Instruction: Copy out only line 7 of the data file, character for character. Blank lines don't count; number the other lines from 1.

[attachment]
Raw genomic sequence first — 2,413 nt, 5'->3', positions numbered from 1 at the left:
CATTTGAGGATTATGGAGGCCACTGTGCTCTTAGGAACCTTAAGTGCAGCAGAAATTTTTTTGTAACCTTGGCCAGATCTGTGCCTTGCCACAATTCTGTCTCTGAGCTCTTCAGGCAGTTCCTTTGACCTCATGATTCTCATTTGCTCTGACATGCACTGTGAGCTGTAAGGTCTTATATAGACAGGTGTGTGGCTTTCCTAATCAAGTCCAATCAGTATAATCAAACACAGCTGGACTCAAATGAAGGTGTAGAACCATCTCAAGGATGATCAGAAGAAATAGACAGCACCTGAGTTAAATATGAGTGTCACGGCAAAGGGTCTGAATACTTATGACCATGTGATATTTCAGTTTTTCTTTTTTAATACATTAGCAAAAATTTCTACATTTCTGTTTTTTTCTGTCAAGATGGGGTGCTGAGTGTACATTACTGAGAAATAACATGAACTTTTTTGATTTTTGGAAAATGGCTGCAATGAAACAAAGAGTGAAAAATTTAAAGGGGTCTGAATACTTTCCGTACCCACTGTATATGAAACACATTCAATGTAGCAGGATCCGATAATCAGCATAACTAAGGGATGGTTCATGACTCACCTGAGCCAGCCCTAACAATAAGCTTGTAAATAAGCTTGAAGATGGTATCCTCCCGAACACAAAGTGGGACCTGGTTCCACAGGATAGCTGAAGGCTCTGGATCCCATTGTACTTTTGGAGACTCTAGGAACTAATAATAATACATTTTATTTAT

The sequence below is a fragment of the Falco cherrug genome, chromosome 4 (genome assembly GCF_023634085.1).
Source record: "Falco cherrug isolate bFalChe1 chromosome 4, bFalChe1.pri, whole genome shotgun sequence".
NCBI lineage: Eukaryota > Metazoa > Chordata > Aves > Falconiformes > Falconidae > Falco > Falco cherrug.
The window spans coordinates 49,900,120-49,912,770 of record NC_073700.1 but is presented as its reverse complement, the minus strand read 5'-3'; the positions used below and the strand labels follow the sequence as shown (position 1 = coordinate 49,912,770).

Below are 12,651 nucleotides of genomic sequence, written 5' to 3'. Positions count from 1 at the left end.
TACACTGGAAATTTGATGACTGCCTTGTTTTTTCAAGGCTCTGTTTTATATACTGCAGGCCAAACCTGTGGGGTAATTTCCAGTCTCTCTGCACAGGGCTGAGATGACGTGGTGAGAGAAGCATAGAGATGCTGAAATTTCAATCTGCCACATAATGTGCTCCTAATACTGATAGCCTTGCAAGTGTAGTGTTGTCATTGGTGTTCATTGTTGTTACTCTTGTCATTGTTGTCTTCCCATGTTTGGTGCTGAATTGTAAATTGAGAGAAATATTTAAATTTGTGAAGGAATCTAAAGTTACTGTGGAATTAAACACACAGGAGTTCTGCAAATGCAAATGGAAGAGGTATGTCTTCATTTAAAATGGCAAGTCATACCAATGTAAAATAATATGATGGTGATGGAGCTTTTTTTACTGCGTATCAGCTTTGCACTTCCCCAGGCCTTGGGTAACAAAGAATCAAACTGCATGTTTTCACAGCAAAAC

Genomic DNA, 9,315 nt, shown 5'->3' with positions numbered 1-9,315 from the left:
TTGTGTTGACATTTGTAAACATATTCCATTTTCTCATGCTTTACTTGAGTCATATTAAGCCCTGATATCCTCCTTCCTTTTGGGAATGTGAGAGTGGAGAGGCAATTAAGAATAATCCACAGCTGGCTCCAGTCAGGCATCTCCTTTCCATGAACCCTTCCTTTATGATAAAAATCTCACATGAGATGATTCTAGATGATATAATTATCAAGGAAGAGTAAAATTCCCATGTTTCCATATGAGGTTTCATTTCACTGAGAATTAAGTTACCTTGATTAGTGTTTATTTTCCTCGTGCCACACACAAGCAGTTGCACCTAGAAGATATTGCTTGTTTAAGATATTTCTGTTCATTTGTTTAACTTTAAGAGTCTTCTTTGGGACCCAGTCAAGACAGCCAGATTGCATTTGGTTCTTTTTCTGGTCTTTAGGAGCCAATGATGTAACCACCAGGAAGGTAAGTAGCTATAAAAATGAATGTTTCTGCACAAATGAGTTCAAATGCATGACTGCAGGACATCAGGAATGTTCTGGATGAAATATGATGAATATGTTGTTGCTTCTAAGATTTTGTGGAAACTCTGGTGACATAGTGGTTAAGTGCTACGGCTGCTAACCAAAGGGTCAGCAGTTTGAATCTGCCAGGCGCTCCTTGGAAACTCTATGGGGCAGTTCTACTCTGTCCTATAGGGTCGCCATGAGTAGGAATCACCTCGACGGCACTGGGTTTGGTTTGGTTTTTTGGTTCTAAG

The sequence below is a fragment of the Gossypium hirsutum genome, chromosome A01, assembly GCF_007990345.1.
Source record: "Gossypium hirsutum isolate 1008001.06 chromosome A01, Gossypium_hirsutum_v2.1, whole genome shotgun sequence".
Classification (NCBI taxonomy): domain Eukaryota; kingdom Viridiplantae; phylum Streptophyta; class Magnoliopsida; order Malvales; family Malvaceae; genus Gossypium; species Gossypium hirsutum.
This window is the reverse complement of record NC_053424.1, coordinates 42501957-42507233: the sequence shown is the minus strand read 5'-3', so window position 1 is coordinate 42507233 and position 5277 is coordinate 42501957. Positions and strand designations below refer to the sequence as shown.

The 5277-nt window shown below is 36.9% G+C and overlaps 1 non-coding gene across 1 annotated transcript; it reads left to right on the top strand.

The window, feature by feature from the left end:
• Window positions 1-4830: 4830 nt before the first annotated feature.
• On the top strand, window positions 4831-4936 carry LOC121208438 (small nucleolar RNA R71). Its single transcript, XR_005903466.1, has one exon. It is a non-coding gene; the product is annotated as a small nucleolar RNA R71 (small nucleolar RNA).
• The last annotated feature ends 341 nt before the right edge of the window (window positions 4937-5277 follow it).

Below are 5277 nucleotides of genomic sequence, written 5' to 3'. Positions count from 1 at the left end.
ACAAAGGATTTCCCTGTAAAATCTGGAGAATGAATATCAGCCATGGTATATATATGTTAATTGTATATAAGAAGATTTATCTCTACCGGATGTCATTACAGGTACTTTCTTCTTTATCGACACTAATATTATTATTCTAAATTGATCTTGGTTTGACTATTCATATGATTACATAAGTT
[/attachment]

Below are 12,651 nucleotides of genomic sequence, written 5' to 3'. Positions count from 1 at the left end.